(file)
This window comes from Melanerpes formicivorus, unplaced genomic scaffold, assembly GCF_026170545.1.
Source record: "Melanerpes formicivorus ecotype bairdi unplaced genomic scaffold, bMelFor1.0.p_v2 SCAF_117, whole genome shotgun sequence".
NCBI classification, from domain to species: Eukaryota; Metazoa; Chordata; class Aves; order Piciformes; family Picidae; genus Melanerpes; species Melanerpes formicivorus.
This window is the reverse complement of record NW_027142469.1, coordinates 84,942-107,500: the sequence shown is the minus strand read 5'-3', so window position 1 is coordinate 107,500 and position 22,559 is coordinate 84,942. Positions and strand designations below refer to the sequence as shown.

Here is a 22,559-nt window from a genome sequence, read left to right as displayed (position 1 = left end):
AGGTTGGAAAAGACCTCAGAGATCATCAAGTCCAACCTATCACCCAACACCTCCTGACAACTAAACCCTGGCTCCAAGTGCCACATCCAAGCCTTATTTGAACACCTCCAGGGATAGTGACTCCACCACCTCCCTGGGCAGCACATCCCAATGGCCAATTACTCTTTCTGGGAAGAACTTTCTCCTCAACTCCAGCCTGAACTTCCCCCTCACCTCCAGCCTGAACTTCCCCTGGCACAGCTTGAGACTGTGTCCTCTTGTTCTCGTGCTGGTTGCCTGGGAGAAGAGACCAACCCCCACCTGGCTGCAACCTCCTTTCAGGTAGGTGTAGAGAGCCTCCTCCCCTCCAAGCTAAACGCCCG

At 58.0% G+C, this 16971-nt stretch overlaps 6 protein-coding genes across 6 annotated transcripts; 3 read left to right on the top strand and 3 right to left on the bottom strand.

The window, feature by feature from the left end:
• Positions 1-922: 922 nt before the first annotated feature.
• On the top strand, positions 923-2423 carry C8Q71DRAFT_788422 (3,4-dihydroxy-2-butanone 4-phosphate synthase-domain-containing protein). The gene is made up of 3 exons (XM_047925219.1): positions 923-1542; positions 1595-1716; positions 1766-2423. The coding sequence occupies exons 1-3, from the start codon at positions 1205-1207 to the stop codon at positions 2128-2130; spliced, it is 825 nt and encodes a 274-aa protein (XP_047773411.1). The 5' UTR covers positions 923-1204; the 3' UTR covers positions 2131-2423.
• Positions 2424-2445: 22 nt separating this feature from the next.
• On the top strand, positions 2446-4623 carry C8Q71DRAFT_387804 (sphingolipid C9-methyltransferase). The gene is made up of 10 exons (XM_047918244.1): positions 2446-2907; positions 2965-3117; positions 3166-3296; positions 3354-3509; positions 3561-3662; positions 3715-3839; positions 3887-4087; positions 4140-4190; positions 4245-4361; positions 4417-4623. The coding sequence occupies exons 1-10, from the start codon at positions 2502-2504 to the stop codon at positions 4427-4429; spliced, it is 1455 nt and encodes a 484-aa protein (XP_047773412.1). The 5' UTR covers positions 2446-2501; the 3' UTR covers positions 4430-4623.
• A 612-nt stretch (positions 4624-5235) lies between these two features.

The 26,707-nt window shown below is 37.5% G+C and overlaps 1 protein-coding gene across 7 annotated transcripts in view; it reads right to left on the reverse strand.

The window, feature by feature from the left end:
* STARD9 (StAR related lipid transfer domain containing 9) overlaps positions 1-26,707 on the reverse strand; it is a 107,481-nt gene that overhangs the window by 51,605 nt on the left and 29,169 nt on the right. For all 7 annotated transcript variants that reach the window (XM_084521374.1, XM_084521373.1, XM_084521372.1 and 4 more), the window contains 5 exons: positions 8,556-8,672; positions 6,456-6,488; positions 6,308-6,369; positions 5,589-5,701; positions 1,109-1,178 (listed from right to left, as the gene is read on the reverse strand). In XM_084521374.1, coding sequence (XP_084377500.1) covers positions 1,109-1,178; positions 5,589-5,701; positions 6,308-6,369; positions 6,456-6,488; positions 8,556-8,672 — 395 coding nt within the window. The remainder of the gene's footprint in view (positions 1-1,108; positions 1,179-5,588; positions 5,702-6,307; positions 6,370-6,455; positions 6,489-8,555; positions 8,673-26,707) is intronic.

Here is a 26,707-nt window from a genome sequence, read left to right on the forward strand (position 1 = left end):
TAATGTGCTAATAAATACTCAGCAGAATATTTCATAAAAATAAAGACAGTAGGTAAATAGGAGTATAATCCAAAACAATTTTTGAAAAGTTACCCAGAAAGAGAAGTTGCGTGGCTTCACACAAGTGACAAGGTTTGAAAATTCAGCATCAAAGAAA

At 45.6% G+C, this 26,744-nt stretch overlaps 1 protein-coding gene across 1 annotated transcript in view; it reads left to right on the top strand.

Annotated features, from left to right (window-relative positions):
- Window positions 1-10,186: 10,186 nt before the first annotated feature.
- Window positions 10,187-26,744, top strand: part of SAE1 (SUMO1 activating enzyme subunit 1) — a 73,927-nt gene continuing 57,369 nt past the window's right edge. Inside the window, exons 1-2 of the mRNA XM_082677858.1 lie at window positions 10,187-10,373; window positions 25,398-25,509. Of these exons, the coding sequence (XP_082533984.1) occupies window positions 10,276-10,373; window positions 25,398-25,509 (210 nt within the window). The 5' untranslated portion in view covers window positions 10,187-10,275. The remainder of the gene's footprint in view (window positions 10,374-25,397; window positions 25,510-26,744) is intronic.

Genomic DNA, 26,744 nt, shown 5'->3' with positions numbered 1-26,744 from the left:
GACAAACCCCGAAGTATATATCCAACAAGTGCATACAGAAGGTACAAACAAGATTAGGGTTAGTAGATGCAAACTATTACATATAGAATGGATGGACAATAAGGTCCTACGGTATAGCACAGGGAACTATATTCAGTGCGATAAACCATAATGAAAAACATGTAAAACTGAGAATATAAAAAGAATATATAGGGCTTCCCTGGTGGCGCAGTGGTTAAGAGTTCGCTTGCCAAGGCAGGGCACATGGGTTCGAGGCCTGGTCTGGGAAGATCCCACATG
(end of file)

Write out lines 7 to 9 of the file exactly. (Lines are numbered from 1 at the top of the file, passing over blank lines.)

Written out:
At 58.0% G+C, this 16971-nt stretch overlaps 6 protein-coding genes across 6 annotated transcripts; 3 read left to right on the top strand and 3 right to left on the bottom strand.

The window, feature by feature from the left end:
• Positions 1-922: 922 nt before the first annotated feature.